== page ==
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Meet the Montford Point Marines

ANNCR:On June 25th, 1941, President Roosevelt issued Executive Order 8802, establishing fair employment by the armed forces. From 1942 to 1949, a few brave African American men changed the face of the United States Marine Corps forever. Faced with many challenges, they set out to make a difference and ended up making history.

ANNCR: Listen as three Montford Point Marines share a personal story of Honor, Courage and Commitment.

ROBERT D. REID:
My name is Robert D. ReId. I served 26 years in the Corps, from 1948 till 1974. The reason why I joined the Marine Corps was because at the time there was a draft and when I graduated from high school, my buddies and I said let's find out what the military is all about. Collectively we said, let's do the Marine Corps, they seem to be some pretty tough guys. Now we had joined, we weren't drafted – we joined the Marine Corps. They never told us we were going to a separate boot camp. The first couple of weeks were pure hell. My drill instructor, he was the one that told us that if you are going to be a black Marine, you are going to have to be better than anyone else. Better.

ANNCR: Subjected to very intense training, Reid and his fellow Montford Point Marines endured the hardships of boot camp, pushing them to limits most Marines had never experienced.

ROBERT D. REID:
Well the thing is after my tour was up, I came back to the states and it just so happened that the Marine aviation wanted to get blacks into their ranks. And I was one of the first blacks to go into Marine aviation as an enlisted man. And my time in aviation wasn't till I got out of the Marine Corps.

ANNCR: Not only did the Montford Point Marines open doors, but they helped to set a precedent of courage for today's African American Marines.

SSGT MARCUS J. WILLIAMS:
The Marine Corps was the last military service to be integrated and I think that was the beginning of a new era of the Marine Corps.

COL GROVER C. LEWIS:
The Montford Point Marines are extremely important. They were strong enough to take on a challenge that seemed to be insurmountable at that particular time. And for them I do serve.

GENE DOUGHTY:
My name is Gene Doughty. I was born in Stamford CT. I was really appointed by the Navy Department to serve in the Marines. Seven months after the famous 8802 presidential proclamation that allowed us to go into the Marine Corps. I was one of the original pioneers. Montford Point camp was a segregated camp. We felt it was an indignity that was thrown at us, but we had to learn and had to face all these challenges we had.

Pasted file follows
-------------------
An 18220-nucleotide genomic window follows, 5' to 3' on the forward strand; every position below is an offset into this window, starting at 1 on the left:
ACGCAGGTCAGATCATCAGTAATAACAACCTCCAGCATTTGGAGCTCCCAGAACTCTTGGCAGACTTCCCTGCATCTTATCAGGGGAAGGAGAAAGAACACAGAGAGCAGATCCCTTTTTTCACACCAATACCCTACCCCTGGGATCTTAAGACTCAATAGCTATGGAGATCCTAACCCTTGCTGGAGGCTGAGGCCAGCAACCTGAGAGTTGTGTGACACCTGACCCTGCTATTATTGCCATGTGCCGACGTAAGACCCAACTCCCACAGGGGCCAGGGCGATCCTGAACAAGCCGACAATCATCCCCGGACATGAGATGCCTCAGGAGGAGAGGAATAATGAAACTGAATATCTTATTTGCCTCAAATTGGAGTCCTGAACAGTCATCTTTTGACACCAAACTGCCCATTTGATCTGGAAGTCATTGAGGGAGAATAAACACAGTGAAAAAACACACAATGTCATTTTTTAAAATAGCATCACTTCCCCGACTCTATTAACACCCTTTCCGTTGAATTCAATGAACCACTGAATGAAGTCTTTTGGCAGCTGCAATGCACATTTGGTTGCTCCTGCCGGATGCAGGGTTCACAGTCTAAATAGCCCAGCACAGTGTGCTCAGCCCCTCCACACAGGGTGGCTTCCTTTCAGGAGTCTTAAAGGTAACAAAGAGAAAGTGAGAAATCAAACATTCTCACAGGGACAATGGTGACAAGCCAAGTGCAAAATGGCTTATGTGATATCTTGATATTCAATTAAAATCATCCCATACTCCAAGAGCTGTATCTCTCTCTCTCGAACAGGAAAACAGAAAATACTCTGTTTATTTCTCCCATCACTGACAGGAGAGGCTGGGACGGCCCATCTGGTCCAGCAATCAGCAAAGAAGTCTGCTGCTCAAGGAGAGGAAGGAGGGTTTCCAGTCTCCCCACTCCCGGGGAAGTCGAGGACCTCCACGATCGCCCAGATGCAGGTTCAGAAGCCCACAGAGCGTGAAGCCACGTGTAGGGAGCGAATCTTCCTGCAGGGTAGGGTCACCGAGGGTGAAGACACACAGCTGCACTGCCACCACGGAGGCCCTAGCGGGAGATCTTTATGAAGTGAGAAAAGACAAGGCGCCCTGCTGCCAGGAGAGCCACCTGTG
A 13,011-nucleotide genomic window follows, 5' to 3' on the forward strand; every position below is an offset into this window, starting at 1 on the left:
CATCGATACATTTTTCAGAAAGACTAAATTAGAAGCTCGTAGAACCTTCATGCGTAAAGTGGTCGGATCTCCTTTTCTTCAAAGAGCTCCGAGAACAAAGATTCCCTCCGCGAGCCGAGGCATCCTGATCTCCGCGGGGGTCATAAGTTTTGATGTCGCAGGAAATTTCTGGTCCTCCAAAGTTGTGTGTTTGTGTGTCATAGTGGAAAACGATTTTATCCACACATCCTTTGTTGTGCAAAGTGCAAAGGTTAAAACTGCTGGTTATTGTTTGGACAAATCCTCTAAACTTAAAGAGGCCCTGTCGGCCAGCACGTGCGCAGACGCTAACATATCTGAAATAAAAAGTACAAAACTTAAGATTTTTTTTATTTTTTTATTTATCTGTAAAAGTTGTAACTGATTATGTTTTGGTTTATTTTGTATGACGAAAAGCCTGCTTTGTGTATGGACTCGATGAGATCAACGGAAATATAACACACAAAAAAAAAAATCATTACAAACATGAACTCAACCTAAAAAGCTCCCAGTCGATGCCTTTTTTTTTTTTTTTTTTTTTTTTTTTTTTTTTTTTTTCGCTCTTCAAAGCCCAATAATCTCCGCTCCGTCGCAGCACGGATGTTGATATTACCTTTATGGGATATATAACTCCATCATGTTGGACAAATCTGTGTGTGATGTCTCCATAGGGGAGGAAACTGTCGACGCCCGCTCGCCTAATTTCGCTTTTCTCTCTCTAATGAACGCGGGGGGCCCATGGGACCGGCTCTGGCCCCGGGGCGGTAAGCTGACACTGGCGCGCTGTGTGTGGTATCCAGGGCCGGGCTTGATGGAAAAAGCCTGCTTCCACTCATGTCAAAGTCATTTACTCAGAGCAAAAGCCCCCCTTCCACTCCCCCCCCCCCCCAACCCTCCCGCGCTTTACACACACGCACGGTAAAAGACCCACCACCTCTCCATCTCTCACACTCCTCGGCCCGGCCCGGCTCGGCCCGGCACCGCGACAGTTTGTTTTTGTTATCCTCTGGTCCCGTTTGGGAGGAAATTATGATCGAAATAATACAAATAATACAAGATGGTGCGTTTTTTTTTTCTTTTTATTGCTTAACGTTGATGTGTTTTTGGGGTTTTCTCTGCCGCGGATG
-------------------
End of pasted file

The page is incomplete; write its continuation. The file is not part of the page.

ANNCR: Shortly after graduating from boot camp, Gene Doughty's typical duties as an admin clerk shifted as the commandant begin increasing the responsibilities of African American Marines in the war campaign.

GENE DOUGHTY:
We ended up on the island of Iwo Jima. I landed on D-day incidentally with a few ammunition companies and depot companies. It was very unpleasant. But I prevailed and I was glad to be in the Marine Corps and I am glad that I was honorably discharged. But going into the Military service I would consider again very gainful and a real benefit.

ANNCR: The legacy of the Montford Point Marines, much like the famed 54th Infantry Regiment and the Tuskegee Airmen, is significant in the history of America and its armed forces.

SSGT MARCUS J. WILLIAMS:
I think it's something that a lot of people need to hear to appreciate what they've actually done and to appreciate the opportunity that they created.

CHARLES O. FOREMAN:
I joined the Marine Corps because I happen to be one of those people who does not like to be drafted, if I got to do something I like to do it on my own. I was ordered to go to Jacksonville, NC Montford Point. My experience in the boot camp was very typical.

ANNCR: During Foreman's time at the Montford Point Camp conditions were tough as they were forced to build and live in wooden huts surrounded by the heavily rugged Jacksonville, North Carolina terrain.

CHARLES O. FOREMAN:
After boot camp the war in the Pacific was of course receding and what was created was what they called the first colored replacement battalion and this was a group of men, I believe it was about 100 in the group. At that time I think I had been promoted to a three-stripe sergeant and I was responsible for all these people. We sailed out of San Diego to Oahu. While there I carried the title of acting First Sergeant. Well we actually stayed there for the duration of the war. If you asked me the question if I had to do it over again, yes I would do it over again. Being in the Marine Corps helped because it gave me the backbone not to accept what was handed down. If you want something you better stand up and fight for it.

ANNCR: Today there are thousands of African American Marines serving in all fields and in every occupational specialty of the Marine Corps.

SSGT MARCUS J. WILLIAMS:
If a Montford Point Marine walked up to me today, I would say thank you. Thank you for paving the way, thank you for creating an opportunity for myself and my brothers in arms that's come before me and those that'll come after me.